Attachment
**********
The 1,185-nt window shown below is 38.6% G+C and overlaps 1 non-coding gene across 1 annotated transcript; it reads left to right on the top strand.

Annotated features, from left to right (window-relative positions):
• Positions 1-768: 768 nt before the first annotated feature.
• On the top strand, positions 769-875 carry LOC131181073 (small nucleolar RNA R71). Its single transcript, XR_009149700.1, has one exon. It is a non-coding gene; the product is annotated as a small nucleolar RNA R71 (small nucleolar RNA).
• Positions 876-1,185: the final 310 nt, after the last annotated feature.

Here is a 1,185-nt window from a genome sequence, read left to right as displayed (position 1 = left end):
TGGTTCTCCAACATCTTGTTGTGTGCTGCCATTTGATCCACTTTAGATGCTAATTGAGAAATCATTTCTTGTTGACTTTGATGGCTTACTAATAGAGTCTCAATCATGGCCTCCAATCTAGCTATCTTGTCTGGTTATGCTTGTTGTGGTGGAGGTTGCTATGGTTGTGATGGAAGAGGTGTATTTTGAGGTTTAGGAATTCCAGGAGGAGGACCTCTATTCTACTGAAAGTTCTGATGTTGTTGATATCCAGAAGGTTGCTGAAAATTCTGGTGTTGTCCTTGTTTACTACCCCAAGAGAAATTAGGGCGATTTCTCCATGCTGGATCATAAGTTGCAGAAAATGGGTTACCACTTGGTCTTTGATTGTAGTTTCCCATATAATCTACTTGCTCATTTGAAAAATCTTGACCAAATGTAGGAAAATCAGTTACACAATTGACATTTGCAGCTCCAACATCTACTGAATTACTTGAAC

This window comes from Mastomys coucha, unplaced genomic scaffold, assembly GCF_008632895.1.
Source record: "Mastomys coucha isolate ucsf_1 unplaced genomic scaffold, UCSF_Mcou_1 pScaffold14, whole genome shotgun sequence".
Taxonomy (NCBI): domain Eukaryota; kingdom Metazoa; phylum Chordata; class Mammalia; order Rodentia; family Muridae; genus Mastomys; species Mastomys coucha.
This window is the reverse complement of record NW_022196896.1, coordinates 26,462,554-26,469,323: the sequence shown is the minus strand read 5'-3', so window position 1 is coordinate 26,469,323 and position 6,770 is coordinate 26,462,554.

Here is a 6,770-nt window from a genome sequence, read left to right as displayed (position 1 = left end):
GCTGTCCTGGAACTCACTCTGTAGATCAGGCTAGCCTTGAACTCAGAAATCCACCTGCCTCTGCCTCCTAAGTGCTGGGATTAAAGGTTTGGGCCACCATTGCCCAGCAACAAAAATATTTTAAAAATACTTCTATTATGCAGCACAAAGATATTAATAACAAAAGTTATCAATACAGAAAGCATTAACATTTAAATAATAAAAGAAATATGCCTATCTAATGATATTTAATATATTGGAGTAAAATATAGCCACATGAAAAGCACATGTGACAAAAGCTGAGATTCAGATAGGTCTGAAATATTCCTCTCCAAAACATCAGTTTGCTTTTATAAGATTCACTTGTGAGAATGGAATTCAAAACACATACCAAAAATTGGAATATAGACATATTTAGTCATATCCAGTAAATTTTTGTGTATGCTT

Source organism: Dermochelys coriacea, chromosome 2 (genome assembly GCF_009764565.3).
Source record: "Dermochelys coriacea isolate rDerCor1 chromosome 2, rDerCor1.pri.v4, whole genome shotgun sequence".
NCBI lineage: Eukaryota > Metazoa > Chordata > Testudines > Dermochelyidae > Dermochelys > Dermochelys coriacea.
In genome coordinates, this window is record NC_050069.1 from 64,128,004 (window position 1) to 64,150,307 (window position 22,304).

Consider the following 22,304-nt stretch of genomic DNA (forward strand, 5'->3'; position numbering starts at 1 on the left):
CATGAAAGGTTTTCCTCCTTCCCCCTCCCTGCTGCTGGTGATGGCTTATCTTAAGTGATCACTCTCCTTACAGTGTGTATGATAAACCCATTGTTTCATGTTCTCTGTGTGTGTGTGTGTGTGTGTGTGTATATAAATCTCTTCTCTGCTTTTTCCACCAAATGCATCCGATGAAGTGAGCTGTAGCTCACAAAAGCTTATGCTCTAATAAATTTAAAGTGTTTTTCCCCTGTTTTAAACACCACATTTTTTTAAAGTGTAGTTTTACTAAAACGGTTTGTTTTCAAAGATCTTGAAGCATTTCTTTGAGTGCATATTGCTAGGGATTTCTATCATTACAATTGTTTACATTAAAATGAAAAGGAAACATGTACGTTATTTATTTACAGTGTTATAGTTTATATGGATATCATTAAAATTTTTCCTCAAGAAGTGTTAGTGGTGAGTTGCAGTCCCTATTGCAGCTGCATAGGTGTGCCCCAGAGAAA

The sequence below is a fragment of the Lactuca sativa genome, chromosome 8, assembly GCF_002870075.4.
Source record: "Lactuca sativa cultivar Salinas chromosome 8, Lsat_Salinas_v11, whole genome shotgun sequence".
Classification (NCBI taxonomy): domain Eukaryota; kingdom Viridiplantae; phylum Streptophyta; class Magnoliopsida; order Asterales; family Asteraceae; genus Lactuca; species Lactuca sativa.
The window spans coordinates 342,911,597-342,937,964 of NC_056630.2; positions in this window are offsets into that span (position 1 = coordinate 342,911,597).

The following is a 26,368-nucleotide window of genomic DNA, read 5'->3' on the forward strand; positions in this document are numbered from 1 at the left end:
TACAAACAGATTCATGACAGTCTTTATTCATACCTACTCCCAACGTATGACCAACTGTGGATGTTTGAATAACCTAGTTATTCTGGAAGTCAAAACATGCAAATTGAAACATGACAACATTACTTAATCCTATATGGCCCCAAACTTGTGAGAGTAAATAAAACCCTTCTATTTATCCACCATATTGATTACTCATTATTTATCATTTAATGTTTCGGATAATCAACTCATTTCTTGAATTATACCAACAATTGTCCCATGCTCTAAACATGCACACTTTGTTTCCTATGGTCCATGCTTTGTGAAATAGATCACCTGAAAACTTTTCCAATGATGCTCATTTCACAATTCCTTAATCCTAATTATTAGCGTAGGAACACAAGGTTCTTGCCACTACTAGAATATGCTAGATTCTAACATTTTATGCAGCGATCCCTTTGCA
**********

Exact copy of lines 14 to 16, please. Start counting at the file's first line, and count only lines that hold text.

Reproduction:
Source organism: Dermochelys coriacea, chromosome 2 (genome assembly GCF_009764565.3).
Source record: "Dermochelys coriacea isolate rDerCor1 chromosome 2, rDerCor1.pri.v4, whole genome shotgun sequence".
NCBI lineage: Eukaryota > Metazoa > Chordata > Testudines > Dermochelyidae > Dermochelys > Dermochelys coriacea.